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|Wednesday, February 07, 2001, updated at 08:06(GMT+8)|
New Satellite to Collect Global Weather DataChina will become a major contributor to worldwide research and monitoring of global weather changes with the planned launch of a state-of-the-art meteorological satellite in the next few years.
The satellite, code named "Fengyun 3," Fengyun meaning wind and cloud in Chinese is expected to join two other satellites, developed by the United States and European countries, as key sources of global environmental data.
"The World Weather Organization under the United Nations has designed the trio of satellites to improve research on global meteorological issues," said Meng Zhizhong, satellite chief designer of Shanghai Academy of Spaceflight Technology.
Preparations are underway for the construction of Fengyun 3, which is expected to be in use by 2004.
"A framework for the satellite is already established, the equipment to monitor weather changes is ready and a model of the satellite has been made," said Meng, who is in charge of the satellite programme.
Meng told China Daily in an exclusive interview that the model is still undergoing tests, but would ready for its launch in three years time.
The satellite, the second-generation of polar-orbiting meteorological satellites in China, will benefit the global community by improving the study and scrutiny of global environmental problems, such as ozone layer depletion, the greenhouse effect, natural disasters and air pollution.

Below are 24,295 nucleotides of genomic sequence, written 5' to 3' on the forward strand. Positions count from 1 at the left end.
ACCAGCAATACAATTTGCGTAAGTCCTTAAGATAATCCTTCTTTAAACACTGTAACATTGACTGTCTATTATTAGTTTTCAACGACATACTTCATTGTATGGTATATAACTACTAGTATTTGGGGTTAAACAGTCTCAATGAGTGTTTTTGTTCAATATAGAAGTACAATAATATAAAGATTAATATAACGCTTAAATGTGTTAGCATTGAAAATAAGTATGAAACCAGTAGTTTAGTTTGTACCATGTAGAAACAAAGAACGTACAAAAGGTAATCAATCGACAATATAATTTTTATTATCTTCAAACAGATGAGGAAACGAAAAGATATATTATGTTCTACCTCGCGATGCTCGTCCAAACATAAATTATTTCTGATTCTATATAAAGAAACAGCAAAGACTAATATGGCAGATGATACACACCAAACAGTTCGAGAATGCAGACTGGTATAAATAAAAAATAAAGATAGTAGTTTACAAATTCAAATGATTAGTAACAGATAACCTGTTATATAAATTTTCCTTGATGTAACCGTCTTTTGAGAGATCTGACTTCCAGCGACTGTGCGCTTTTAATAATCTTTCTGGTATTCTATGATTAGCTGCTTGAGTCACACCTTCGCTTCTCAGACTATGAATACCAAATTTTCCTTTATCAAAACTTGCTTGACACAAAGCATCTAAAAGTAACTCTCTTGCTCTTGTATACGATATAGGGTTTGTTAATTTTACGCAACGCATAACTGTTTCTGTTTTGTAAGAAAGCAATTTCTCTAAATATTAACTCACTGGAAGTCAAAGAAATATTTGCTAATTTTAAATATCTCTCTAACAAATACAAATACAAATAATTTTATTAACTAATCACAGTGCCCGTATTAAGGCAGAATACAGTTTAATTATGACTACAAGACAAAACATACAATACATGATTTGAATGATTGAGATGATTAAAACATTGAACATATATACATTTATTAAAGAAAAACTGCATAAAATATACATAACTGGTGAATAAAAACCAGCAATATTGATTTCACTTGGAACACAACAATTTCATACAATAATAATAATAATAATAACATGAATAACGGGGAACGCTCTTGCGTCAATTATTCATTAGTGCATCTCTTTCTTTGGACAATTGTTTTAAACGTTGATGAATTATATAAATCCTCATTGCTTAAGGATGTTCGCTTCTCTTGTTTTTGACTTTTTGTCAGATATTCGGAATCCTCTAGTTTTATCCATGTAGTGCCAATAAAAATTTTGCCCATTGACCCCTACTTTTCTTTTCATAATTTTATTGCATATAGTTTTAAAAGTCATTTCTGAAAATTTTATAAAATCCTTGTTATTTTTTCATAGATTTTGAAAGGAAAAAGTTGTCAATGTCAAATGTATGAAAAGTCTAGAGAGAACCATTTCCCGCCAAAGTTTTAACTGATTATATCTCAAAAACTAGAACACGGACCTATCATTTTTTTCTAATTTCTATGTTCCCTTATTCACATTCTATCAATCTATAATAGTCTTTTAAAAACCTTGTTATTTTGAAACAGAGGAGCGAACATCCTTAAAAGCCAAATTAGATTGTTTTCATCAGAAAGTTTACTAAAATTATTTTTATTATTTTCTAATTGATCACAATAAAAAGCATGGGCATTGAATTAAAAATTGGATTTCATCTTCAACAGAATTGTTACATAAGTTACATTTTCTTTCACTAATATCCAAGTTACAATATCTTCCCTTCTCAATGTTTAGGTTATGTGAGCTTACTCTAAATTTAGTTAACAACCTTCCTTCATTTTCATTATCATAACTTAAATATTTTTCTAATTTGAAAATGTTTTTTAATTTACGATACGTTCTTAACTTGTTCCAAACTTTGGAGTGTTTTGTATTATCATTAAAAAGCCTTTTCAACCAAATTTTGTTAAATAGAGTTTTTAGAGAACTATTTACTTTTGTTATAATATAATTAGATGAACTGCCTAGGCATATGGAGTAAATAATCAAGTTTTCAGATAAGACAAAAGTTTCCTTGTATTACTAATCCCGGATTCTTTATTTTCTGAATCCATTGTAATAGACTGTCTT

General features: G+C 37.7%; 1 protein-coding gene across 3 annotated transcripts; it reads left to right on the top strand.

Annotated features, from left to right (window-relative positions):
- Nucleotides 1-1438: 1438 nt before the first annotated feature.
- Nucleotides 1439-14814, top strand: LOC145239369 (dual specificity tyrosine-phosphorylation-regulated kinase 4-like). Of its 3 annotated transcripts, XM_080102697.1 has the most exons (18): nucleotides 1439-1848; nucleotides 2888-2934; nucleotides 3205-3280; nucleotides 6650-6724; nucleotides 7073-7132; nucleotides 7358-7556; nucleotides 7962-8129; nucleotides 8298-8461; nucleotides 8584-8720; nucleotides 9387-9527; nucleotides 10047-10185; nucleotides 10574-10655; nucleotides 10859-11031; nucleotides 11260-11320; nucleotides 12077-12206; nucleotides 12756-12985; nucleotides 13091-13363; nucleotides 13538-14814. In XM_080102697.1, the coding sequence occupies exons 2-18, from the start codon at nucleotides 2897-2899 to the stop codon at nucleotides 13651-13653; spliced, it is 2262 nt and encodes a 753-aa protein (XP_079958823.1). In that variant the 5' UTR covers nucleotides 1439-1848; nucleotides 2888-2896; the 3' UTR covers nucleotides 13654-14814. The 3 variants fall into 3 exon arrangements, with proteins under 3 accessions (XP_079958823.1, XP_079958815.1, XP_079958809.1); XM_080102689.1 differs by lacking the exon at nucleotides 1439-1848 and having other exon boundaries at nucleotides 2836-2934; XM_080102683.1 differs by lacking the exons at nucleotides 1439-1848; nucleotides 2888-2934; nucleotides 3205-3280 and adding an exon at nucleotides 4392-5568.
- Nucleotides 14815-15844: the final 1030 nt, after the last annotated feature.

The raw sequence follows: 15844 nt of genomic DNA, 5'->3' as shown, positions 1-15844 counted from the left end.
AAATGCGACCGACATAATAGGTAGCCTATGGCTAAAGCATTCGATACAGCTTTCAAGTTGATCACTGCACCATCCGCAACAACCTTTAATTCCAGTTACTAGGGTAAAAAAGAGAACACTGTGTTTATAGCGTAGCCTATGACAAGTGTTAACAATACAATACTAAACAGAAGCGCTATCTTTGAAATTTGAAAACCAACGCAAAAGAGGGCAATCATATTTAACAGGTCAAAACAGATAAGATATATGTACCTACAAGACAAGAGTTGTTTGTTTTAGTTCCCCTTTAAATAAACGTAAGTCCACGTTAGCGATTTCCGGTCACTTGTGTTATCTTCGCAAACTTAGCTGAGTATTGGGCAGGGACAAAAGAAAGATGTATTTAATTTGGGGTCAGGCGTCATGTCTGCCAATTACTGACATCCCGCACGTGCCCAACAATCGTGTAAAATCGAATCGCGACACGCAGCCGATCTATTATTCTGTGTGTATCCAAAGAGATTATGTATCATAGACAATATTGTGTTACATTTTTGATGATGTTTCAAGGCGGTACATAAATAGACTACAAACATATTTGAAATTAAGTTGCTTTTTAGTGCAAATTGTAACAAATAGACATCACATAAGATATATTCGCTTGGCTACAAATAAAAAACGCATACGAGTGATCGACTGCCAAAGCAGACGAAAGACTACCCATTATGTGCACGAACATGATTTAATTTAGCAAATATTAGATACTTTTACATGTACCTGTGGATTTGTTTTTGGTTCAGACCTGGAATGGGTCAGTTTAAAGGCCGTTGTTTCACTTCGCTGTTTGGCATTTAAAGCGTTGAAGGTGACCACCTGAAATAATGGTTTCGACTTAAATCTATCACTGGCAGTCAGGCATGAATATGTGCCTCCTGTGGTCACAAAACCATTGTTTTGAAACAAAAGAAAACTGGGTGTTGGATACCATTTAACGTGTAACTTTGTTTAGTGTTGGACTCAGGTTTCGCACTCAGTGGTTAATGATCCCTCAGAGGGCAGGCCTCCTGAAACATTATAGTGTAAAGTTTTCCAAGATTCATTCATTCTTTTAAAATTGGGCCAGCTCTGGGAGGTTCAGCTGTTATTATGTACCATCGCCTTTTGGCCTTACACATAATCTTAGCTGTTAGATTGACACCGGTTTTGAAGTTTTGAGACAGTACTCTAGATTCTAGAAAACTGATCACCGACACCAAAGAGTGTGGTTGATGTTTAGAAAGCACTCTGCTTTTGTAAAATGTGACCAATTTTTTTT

"Natural disasters like sandstorms in China, floods in Britain and bushfires in Southeast Asia can be closely observed to curb damages," said Meng.
Meng said the launch would further establish China's reputation as a world satellite power.
"It will advance China's meteorological research and improve China's status in global efforts in weather research," said Meng.
China has become the third country, following the United States and Russia, to develop and launch weather satellites with sun-and-earth-synchronous orbits.
China launched two Fengyun 1 weather satellites in 1988 and 1990 respectively.
Meanwhile, Shanghai Aerospace Administration, China's leading meteorological satellite research house, has said it will launch several new satellites in the next five years.
"Feasibility studies on the design and launch of the Fengyun 4 meteorological satellite have begun," said Meng.
The Fengyun 4, an updated version of the currently-operating Fengyun 2 series, will further improve China's scrutiny of capricious weather changes in the vast but less-developed western regions, said Meng.
CCTV, the largest State-run TV station in China, has recently usedthe Fengyun 2B satellite for weather forecasts, replacing a Japanese-made satellite.
"The advance of China's own satellite technology will contribute to the economic development and benefit people's lives in the western regions," said Meng.
Countries in the Asia Pacific like Australia are also using the Fengyun 2B for weather forecasting.
Shanghai Aerospace Administration has decided to launch Fengyun 2C in 2003, a sister satellite to take over from Fengyun 2B, which will be decommissioned.
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